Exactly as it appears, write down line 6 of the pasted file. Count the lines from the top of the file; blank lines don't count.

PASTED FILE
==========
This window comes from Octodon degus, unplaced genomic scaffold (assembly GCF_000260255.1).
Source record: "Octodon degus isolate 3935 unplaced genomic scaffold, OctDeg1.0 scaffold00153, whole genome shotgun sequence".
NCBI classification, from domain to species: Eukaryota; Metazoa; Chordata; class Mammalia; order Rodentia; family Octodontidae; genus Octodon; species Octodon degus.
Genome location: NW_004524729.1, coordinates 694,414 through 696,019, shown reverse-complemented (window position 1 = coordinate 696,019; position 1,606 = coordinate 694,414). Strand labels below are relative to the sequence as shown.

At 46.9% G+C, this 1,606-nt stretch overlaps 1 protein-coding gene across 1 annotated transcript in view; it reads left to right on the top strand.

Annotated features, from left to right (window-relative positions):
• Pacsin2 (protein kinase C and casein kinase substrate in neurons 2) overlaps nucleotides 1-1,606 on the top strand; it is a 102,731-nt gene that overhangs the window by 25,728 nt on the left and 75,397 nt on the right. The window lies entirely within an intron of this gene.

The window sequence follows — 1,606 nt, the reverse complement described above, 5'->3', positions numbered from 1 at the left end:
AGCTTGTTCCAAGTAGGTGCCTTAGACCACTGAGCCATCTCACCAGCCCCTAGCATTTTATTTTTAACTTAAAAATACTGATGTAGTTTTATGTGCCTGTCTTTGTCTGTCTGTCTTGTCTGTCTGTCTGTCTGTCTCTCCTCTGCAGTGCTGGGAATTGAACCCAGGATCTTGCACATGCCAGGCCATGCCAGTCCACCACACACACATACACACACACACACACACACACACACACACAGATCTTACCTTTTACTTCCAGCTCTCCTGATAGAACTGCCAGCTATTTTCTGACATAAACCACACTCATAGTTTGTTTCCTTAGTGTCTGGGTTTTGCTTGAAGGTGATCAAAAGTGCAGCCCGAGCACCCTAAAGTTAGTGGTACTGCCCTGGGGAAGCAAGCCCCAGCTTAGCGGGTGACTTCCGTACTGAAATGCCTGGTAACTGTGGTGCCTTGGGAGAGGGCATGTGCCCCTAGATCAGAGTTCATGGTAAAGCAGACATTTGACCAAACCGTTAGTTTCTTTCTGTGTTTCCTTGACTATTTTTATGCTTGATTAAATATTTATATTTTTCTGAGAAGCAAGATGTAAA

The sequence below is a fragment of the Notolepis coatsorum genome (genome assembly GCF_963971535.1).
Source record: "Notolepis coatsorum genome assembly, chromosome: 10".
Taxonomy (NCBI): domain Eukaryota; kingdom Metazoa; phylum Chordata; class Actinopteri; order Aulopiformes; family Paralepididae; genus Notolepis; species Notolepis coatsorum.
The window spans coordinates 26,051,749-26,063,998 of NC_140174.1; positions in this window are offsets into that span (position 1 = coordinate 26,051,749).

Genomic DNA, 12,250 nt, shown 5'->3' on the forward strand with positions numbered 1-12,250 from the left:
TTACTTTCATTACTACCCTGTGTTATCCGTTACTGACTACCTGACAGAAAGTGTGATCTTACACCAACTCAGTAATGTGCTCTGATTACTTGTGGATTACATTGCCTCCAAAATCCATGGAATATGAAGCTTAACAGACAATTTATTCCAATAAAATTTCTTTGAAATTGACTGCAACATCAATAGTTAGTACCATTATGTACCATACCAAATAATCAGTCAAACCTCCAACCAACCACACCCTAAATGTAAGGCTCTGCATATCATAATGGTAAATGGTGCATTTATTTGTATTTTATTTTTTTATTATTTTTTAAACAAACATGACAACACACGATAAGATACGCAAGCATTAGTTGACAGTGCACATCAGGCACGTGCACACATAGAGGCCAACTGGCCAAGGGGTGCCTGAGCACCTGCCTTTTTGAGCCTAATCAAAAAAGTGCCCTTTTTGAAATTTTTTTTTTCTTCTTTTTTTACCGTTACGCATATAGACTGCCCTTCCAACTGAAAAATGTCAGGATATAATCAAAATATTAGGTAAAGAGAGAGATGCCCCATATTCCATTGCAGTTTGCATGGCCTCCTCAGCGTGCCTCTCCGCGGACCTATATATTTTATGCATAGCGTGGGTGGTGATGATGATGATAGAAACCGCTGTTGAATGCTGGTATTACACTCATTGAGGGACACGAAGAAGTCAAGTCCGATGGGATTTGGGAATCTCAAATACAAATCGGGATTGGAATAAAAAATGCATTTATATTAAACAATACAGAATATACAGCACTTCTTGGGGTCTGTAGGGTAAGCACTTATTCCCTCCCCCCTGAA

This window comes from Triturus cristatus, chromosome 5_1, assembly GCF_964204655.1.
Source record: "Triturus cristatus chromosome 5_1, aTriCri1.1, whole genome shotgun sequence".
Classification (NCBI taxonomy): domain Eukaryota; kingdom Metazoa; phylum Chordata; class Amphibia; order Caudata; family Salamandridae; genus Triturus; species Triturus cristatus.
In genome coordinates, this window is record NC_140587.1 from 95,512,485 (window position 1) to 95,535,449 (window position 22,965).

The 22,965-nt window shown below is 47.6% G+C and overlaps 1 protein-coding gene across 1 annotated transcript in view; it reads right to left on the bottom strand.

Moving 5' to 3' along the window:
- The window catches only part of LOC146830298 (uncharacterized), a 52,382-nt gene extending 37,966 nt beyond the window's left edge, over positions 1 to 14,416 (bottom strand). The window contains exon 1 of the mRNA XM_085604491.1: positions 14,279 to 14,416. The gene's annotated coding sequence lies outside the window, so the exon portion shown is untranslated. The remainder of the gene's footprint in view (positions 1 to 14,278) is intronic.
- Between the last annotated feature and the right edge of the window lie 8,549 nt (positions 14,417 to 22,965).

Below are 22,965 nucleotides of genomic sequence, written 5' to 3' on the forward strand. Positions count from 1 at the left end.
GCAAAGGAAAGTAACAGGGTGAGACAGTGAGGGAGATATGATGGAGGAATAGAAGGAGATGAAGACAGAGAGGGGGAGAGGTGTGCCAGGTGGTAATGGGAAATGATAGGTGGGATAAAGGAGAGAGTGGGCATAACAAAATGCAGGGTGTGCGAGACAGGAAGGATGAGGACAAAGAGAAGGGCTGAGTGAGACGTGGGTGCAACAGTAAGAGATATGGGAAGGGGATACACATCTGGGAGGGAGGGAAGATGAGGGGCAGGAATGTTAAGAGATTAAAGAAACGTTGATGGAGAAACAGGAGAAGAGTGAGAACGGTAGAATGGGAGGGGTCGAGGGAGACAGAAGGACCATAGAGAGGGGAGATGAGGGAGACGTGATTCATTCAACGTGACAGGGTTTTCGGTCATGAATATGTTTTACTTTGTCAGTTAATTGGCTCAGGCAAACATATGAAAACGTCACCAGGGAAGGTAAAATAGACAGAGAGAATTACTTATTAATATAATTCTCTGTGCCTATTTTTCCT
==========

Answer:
Annotated features, from left to right (window-relative positions):